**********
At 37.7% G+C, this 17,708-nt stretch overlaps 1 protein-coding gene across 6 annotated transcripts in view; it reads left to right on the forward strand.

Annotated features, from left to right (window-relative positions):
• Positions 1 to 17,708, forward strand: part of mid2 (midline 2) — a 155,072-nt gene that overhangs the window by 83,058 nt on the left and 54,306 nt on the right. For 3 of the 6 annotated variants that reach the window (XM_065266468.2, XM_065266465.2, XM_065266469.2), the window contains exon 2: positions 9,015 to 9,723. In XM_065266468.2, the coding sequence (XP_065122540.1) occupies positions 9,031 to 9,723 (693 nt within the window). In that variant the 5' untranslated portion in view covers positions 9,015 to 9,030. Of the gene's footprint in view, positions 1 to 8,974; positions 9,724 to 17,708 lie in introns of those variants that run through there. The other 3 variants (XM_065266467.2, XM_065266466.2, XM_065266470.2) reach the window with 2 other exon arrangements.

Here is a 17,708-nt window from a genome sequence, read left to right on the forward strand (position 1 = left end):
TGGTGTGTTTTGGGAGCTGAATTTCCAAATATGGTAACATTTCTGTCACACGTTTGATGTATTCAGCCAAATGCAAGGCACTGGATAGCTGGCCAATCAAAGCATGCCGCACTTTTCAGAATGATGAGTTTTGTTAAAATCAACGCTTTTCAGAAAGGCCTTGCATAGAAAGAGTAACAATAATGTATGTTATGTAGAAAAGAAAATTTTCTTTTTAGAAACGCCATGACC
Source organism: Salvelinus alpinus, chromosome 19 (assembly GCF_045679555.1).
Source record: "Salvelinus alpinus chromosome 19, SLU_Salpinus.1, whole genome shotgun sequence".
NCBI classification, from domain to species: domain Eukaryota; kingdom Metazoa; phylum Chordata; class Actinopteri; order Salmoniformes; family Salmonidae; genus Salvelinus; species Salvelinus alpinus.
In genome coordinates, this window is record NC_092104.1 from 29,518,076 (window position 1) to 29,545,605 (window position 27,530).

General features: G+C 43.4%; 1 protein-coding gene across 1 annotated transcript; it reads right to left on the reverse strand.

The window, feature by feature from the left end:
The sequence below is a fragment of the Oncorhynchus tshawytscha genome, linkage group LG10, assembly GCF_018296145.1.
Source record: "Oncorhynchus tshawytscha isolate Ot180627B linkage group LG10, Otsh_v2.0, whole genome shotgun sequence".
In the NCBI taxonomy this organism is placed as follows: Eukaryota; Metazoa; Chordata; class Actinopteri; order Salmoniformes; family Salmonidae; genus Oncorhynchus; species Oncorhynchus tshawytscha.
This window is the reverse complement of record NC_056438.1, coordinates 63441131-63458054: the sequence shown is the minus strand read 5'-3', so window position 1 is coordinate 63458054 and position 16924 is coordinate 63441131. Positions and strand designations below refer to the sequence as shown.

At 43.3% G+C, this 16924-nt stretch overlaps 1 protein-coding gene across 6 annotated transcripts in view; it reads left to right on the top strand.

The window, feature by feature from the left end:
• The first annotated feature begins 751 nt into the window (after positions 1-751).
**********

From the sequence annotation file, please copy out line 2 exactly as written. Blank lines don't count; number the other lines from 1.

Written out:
Annotated features, from left to right (window-relative positions):